2018 classification (ISVVA.org) – rather functional and lacking in poetry!

Basically benign tumours, involving blood vessels.  Seen in 12% of all infants  – more common in girls, whites, premature infants, twins and are babies born to mothers of higher maternal age!  Mostly seen in head and neck region, including the face, but can be anywhere.

Tumours distinguished from malformations.

Infantile Haemangioma

Cutaneous/mucosal haemangiomata usually develop after birth, appearing in the first 8 weeks of life.  They then develop and grow for 6-12 months, often resembling a strawberry.  Most then start to reduce and fade gradually, although it can take up to 9 years.   Often there will be complete disappearance with no cosmetic defect, but there may well be scarring, telangiectasia, or loose fibro-fatty tissue.

Can be further differentiated by depth (superficial tend to be raised and bright red, deep are generally darker red or even purple/blue, they can also be mixed) and extent/pattern (focal or segmental).

Typically they are in the skin and soft tissues, but can sometimes affect the liver or airways.  Associated with GLUT-1 positive staining on biopsy.

Congenital Haemangioma

Much less common. Present at birth and do not progress, although they may grow proportionally with child.  Oval or round, plaques or exophytic.  Some rapidly involute during the first year of life but otherwise they are permanent.

Vascular malformations

Grow slowly compared with vascular tumours.  Usually present at birth but perhaps inconspicuous until child grows.  Can involve arteries, veins, lymphatics in various combinations.

Capillary malformations most common – dilated capillaries, classic port wine stain (naevus flammeus).  Darken over time, do not regress.  Can be associated with bone or soft tissue overgrowth. Multiple can be associated with underlying AVM!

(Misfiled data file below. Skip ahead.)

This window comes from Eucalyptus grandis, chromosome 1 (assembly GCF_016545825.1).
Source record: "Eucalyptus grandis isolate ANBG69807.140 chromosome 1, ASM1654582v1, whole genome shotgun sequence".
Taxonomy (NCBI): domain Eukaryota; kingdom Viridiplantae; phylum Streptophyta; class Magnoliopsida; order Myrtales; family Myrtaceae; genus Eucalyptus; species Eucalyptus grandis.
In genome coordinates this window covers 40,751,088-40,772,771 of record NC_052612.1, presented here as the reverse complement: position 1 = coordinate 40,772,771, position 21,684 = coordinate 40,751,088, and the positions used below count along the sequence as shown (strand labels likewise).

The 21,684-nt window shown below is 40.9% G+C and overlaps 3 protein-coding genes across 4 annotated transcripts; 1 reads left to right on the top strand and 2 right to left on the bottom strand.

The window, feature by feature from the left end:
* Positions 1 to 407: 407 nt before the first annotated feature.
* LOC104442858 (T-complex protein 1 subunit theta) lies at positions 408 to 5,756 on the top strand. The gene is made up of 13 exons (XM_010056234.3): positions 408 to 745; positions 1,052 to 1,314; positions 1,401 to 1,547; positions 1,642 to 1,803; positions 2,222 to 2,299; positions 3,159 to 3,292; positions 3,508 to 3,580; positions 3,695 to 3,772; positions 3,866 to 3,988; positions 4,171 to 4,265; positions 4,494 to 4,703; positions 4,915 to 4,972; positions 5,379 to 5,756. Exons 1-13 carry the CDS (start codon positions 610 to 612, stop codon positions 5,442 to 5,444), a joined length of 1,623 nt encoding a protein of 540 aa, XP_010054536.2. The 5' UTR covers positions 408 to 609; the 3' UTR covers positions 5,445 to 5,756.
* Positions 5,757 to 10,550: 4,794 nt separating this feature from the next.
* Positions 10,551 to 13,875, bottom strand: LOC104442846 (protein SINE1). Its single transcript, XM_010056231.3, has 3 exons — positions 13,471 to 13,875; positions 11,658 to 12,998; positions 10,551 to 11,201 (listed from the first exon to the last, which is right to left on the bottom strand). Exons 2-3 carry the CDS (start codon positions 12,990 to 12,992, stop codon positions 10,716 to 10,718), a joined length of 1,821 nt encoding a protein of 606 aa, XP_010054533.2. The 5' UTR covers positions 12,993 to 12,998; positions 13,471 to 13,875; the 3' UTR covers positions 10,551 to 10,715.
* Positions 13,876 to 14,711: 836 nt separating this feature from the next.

Nevus simplex is the classic “stork bite” at the nape, eyelid or forehead at birth. Lighter, regress.

Venous malformation more ill defined, bluish, easily compressible.  Multifocal tend to be autosomal dominant.  Some syndromes eg Blue rubber bleb naevus syndrome (widespread, including palms/soles).

Lympoedema and cystic hygroma are the lymphatic versions.


  • Pyogenic granuloma – reaction to trauma, well demarcated, raised or even pedunculate
  • Telangiectasia eg Hereditary haemorrhagic telangiectasia (HHT)
  • Angiokeratoma – characteristic of tubersclerosis
  • PHACE syndrome (post fossa malformations, haemangiomata, arterial anomalies, cardiovascular defects, eye anomalies – but also midline defects)
  • Tufted angioma and Kaposiform haemangioendothelioma – similar histologically, but latter bruised, purpuric appearance, infiltrate into muscle/adipose tissue and associated with Kasabach-Merritt syndrome (consumptive coagulopathy).
[Seminar intervent radiol 2017][Ped dermatology 2016]